How Exercise Can Help You Age Well?
Exercise: The Best Anti-Ager
Want to look and feel your best well into your 40, 50s, 60s and beyond? Forget about spending money on the latest anti-aging creams and lotions. Instead, invest your time and energy in an exercise plan.
“If you’re involved in regular physical activity, you are doing some really amazing things for your body,” says Dr. Greg Wells, an assistant professor in the faculty of kinesiology and physical education at the University of Toronto.
For starters, the very act of breathing harder has an impact on better health. You breathe harder, says Dr. Wells, because your body needs oxygen to improve all aspects of your oxygen transport pathways, including your lungs, heart and muscles. “Exercise helps make almost every tissue in your body healthier and better,” he says. That means feeling and looking better inside and out – a veritable fountain-of-youth effect.
In fact, says Jonathan P. Little, an assistant professor and a specialist in exercise physiology at the University of British Columbia, Okanagan, recent studies on exercise and aging are changing the way we think about getting older. “There’s research to suggest that maybe what we think of as normal aging – losing fitness and muscle mass – has more to do with inactivity,” says Little. “As you age, you tend to not be as active, so maybe some of what we thought was the aging process is just a lack of activity.”
In addition, says Dr. Wells, there’s evidence that links regular physical activity to a decreased risk of chronic illnesses, such as cardiovascular disease, Type 2 diabetes, Alzheimer’s and certain types of cancer. And the good news is, you don’t have to run marathons to reap the benefits. Walking, cycling, swimming, yoga, golf and other lifestyle activities will boost your body and your brain. The key, say the experts, is consistency.
With that in mind, here’s a look at how exercise can keep you healthy, fit and looking and feeling younger, whatever your age.
Read full article: https://www.besthealthmag.ca/best-you/fitness/how-exercise-can-help-you-age-well/
How to improve balance? When you get older, nobody’s laughing about balance—falling is one of the most serious medical problems facing old people.
In fact, balance is a crucial survival skill, but it’s also perishable. The muscles we use to stand tall weaken ever so gradually after we hit 30 (yes, only 30). The length of our stride shortens, the pace of our steps slows, and vision—critical to coordination—becomes fuzzier. Even menopause can make our gait a tad more wobbly. Aging, however, isn’t the only reason people lose their sense of stability. Balance is really ‘use it or lose it. You can maintain it if you stay active.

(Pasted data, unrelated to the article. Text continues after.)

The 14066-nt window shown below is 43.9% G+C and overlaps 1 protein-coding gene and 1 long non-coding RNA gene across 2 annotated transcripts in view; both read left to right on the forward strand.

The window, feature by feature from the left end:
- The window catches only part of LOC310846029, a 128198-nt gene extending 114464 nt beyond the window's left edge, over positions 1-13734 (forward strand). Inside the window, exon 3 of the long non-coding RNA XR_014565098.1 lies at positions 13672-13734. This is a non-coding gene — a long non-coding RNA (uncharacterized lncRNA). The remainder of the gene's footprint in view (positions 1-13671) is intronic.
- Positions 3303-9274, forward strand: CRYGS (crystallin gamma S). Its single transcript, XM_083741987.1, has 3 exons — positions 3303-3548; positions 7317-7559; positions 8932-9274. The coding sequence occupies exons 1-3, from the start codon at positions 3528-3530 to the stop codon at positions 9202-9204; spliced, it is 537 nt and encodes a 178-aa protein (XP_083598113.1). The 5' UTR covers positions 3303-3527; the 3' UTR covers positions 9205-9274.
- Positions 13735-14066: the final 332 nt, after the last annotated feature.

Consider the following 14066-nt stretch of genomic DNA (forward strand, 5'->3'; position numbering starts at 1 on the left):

How well we keep our balance in midlife can protect us from what lies ahead: One in three adults over age 65 takes a serious tumble each year. Avoiding falls means a longer life: About 20% of women who fracture a hip become permanently disabled, and another 20% die within a year. In fact, health problems linked to hip fractures result in more women’s deaths each year than breast cancer does.
But an enhanced sense of stability doesn’t just help protect you from future falls. There are immediate health benefits—better mobility, fewer injuries, greater capacity to push yourself harder during workouts—that increase overall fitness.
The problem is that people are often unaware that their coordination is slipping. While there are hallmarks of clumsiness—such as poor handwriting and constantly banged-up shins and knees—even naturally agile people need to work to boost balance with age. Balance is a separate system, just like strength or flexibility. You can improve it if you continue to challenge it.
Walk heel to toe
The same sobriety field test cops give drunk drivers also improves balance. Take 20 steps forward, heel to toe. Then walk backward, with toe to heel, in a straight line.
Sturdy legs can help prevent a stumble from turning into a fall. To build quads, start with a simple squat: With feet hip-width apart, bend knees and hips and slowly lower yourself as if sitting in a chair behind you. Keep arms straight out, abs tight, back straight, and knees above shoelaces. Stop when thighs are parallel to the floor (or as close as you can get), then contract glutes as you stand back up. Aim for 3 sets of 10, with a 1-minute break after each set.
Practice the force
It takes muscle strength to get out of a chair, but it takes muscle force to do it quickly. That force—the ability to get your leg in the right place in a nanosecond—is important in preventing falls. We lose muscle force faster than strength, and according to new research, it takes older women longer to build it back up. Try this move: Instead of gingerly rising from a chair, once in a while leap out of it so forcefully that you need to take a few running steps after you do so. (You can use your arms to gain momentum.) The explosiveness of that action builds power. Side-to-side and back-to-front muscle movements have the same effect, such as when you play tennis or basketball.